St. George's Abbey in Isny is a former Benedictine abbey founded in 1096 by the Counts of Altshausen-Veringen. In 1106 the foundation was confirmed by Pope Paschal II. Towards the end of the 12th century a Benedictine nunnery was also established in Isny but this was moved in about 1189 to Rohrdorf.
St. George's Abbey was responsible for the foundation of the town of Isny, which was developed as a market at the end of the 12th century and received municipal status as early as 1235. Both abbey and town enjoyed economic success, abruptly terminated by the plague in 1350, which almost wiped the abbey out.
During the Reformation the town of Isny became Protestant and in 1534 the abbey church was attacked and its sacred images destroyed. The abbey's economic situation only improved — temporarily — in the first third of the 17th century, which was brought to an end by a disastrous fire in 1631. The abbey did not recover until the time of abbot Alfons Torelli (1701–31). It did not become an Imperial abbey until 1781, as member of the Bench of Swabian Prelates.
The abbey was secularised in 1803, at the same time as the town of Isny was mediatised, when both became part of the territory of Count Otto Wilhelm von Quadt-Wykradt.
The first monastic buildings and the Romanesque abbey church burnt down in 1284. Immediately after the fire a hall church was constructed, which was dedicated in 1288. In the relatively brief period of prosperity that occurred in the first third of the 17th century much refurbishment and new building work took place, all of which were destroyed by the catastrophic fire in 1631. In about 1656 Michael Beer built the Baroque Neue Bau ('new building') and also repaired parts of the ruins of the former buildings.
The present abbey church was built by Giulio Barbieri between 1660 and 1666; the onion dome was added in 1709. In 1757-58 Johann Georg Gilt (of the Wessobrunner School of stuccoists) and Johann Michael Holzhey refurbished the church interior in the Rococo style.
After secularisation the monastic buildings served as the castle of the count and family. During the Third Reich it accommmodated the Hitler Youth until 1943. The premises were later used as an old people's home and nursing home.References:
The Old Town Hall of Wrocław is one of the main landmarks of the city. The Old Town Hall's long history reflects developments that have taken place in the city since its initial construction. The town hall serves the city of Wroclaw and is used for civic and cultural events such as concerts held in its Great Hall. In addition, it houses a museum and a basement restaurant.
The town hall was developed over a period of about 250 years, from the end of 13th century to the middle of 16th century. The structure and floor plan changed over this extended period in response to the changing needs of the city. The exact date of the initial construction is not known. However, between 1299 and 1301 a single-storey structure with cellars and a tower called the consistory was built. The oldest parts of the current building, the Burghers’ Hall and the lower floors of the tower, may date to this time. In these early days the primary purpose of the building was trade rather than civic administration activities.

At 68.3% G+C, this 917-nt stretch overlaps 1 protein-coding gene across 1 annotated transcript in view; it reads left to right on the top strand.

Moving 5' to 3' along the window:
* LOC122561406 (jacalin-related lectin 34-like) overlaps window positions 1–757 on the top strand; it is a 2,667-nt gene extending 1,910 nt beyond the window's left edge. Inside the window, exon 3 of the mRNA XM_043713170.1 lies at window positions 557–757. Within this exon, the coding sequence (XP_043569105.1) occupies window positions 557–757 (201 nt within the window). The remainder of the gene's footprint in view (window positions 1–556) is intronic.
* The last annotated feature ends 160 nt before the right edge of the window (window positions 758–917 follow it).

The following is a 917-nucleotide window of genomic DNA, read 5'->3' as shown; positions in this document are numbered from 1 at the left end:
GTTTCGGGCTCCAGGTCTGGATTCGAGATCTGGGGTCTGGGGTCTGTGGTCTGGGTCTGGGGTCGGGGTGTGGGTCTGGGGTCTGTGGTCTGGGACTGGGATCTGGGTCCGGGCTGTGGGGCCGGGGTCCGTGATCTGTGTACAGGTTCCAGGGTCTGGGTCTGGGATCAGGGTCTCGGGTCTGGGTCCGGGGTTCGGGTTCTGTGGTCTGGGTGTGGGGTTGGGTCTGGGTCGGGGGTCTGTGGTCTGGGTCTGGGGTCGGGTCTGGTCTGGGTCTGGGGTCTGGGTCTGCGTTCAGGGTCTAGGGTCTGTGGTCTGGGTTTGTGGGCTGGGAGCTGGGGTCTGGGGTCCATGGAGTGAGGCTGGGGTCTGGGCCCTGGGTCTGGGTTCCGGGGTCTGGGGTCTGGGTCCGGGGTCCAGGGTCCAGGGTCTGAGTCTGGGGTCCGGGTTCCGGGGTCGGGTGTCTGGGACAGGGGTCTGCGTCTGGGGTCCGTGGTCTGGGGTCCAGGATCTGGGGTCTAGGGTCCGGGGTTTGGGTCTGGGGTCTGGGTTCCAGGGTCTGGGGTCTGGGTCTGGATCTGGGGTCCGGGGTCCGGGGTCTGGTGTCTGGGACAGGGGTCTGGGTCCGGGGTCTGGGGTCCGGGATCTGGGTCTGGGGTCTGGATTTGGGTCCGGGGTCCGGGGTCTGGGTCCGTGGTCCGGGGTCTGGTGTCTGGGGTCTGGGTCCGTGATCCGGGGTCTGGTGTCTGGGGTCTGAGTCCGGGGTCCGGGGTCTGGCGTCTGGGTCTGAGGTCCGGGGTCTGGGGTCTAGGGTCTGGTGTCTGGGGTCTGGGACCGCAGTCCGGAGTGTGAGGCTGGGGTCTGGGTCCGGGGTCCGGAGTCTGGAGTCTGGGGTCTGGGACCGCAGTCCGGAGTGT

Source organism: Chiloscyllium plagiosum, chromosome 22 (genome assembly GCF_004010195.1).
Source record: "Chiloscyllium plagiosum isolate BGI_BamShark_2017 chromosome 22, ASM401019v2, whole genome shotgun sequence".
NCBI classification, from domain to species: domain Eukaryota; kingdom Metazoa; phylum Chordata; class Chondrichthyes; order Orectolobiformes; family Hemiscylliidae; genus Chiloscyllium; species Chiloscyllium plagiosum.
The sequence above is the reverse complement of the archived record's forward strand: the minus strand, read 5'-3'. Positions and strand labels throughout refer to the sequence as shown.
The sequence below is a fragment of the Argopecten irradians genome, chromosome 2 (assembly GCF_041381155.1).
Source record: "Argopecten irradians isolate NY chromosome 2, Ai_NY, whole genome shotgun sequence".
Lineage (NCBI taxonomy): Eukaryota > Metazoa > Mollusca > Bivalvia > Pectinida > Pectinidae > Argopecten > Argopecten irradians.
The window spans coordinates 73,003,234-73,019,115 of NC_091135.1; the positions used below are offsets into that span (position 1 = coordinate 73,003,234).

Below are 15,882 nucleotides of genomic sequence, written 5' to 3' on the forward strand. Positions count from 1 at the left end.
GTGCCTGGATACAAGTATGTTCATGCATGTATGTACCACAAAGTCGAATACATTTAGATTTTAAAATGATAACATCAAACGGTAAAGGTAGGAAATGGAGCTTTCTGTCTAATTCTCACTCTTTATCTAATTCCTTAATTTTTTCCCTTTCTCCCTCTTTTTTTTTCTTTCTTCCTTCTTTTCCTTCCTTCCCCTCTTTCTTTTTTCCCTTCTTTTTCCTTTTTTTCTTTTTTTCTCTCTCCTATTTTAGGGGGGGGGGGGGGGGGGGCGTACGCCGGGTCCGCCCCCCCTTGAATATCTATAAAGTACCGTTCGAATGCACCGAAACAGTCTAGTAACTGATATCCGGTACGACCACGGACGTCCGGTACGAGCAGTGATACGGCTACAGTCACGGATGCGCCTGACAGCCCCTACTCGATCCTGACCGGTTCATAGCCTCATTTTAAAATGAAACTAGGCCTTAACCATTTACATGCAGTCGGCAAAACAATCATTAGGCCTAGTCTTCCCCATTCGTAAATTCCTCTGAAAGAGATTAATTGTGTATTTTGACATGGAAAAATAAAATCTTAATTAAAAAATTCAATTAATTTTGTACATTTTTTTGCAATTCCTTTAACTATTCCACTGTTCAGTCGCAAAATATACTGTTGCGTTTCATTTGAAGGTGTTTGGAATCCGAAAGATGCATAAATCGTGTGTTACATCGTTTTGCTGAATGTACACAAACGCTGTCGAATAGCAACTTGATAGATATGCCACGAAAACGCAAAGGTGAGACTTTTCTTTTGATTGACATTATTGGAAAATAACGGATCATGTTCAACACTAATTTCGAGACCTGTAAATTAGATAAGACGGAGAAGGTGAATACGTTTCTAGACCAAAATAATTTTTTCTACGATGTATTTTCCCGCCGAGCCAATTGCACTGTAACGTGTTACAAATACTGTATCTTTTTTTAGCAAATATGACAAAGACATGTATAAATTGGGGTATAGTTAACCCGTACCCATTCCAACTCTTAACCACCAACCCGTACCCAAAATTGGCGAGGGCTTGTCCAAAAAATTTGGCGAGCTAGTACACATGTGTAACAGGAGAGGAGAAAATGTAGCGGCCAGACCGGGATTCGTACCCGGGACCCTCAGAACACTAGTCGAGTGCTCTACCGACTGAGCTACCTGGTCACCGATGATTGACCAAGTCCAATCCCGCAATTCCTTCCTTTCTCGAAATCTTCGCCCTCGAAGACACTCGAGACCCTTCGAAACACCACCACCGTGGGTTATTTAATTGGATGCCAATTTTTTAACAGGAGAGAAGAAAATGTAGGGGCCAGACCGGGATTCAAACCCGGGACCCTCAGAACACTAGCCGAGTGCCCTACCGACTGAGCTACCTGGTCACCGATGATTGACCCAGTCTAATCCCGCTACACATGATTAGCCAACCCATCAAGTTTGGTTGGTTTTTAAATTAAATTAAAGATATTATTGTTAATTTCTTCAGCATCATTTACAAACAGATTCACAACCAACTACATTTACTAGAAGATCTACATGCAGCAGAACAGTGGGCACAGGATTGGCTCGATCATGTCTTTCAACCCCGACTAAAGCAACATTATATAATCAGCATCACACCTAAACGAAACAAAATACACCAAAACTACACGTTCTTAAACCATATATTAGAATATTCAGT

Between 1328 and 1333 an upper storey was added to include the Council room and the Aldermen’s room. Expansion continued during the 14th century with the addition of extra rooms, most notably the Court room. The building became a key location for the city’s commercial and administrative functions.
The 15th and 16th centuries were times of prosperity for Wroclaw as was reflected in the rapid development of the building during that period. The construction program gathered momentum, particularly from 1470 to 1510, when several rooms were added. The Burghers’ Hall was re-vaulted to take on its current shape, and the upper story began to take shape with the development of the Great Hall and the addition of the Treasury and Little Treasury.
Further innovations during the 16th century included the addition of the city’s Coat of arms (1536), and the rebuilding of the upper part of the tower (1558–59). This was the final stage of the main building program. By 1560, the major features of today’s Stray Rates were established.
The second half of the 17th century was a period of decline for the city, and this decline was reflected in the Stray Rates. Perhaps by way of compensation, efforts were made to enrich the interior decorations of the hall. In 1741, Wroclaw became a part of Prussia, and the power of the City diminished. Much of the Stray Rates was allocated to administering justice.
During the 19th century there were two major changes. The courts moved to a separate building, and the Rates became the site of the city council and supporting functions. There was also a major program of renovation because the building had been neglected and was covered with creeping vines. The town hall now has several en-Gothic features including some sculptural decoration from this period.
In the early years of the 20th century improvements continued with various repair work and the addition of the Little Bear statue in 1902. During the 1930s, the official role of the Rates was reduced and it was converted into a museum. By the end of World War II Town Hall suffered minor damage, such as aerial bomb pierced the roof (but not exploded) and some sculptural elements were lost. Restoration work began in the 1950s following a period of research, and this conservation effort continued throughout the 20th century. It included refurbishment of the clock on the east facade.